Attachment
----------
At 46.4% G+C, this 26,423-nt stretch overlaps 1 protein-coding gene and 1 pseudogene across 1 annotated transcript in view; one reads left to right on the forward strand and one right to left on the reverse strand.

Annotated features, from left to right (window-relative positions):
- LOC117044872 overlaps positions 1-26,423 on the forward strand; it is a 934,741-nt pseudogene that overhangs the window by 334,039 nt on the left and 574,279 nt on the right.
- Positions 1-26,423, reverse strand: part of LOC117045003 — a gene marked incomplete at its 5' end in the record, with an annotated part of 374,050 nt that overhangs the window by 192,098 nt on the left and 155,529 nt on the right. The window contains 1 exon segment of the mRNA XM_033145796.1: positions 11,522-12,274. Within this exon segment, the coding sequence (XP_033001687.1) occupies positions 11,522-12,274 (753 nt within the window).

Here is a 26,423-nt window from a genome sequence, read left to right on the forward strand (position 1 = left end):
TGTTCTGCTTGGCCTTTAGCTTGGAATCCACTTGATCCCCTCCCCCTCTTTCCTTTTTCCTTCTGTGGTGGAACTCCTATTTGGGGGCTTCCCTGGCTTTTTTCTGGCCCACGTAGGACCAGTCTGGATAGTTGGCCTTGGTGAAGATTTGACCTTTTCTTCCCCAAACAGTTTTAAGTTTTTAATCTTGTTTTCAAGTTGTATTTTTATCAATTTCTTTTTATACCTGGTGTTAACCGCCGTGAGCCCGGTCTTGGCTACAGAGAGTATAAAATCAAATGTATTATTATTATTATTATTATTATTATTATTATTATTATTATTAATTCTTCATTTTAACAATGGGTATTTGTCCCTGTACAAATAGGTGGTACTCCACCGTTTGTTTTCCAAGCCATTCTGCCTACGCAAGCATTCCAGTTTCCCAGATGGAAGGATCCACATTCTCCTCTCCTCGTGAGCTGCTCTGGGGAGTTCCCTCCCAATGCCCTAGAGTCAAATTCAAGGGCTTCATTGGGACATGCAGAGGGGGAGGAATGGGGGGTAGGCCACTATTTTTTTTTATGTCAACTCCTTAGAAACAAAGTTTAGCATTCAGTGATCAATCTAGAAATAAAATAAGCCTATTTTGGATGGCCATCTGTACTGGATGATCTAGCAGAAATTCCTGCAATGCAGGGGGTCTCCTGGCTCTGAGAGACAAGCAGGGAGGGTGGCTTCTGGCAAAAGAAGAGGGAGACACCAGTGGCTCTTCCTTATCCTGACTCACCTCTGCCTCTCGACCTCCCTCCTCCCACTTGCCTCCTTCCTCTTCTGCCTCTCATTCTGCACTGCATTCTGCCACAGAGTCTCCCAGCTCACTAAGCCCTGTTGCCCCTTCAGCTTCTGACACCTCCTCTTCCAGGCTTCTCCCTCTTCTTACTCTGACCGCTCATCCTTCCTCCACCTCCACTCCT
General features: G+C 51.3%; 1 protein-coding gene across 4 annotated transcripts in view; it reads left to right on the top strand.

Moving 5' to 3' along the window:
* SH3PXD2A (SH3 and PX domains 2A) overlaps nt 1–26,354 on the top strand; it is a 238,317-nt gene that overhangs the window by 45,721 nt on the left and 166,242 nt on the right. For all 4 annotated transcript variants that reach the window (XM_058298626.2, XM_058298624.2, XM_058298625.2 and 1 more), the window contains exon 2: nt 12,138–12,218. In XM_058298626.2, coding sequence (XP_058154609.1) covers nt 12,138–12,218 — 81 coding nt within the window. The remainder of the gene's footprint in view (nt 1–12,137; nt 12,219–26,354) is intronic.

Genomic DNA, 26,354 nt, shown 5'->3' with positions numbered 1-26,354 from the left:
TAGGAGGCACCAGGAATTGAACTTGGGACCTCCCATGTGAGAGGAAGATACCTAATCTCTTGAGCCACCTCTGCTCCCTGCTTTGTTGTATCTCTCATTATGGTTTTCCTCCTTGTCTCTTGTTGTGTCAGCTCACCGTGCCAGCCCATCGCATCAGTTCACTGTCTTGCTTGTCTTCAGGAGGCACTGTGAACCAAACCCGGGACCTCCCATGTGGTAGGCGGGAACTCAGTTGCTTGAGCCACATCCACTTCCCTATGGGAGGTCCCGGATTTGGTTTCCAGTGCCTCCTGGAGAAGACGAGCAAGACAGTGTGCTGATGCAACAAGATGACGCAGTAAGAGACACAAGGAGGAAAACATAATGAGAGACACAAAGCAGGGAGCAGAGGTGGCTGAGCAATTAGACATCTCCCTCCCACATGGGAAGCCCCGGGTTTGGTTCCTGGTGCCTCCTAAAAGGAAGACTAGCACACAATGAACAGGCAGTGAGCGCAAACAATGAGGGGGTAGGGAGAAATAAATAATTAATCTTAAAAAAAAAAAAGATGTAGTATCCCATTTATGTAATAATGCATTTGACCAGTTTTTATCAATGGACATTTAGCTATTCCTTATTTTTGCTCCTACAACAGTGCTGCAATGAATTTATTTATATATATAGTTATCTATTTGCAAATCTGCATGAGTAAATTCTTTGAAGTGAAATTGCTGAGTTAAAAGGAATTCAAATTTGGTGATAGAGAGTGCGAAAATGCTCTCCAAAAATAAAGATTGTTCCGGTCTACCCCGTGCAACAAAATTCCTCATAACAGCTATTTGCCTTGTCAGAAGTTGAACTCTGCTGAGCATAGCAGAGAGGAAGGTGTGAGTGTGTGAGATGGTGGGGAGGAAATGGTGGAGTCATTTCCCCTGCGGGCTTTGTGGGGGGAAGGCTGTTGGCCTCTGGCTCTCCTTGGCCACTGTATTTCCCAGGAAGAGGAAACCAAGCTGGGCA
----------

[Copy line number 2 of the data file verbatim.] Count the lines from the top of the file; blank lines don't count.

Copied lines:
Annotated features, from left to right (window-relative positions):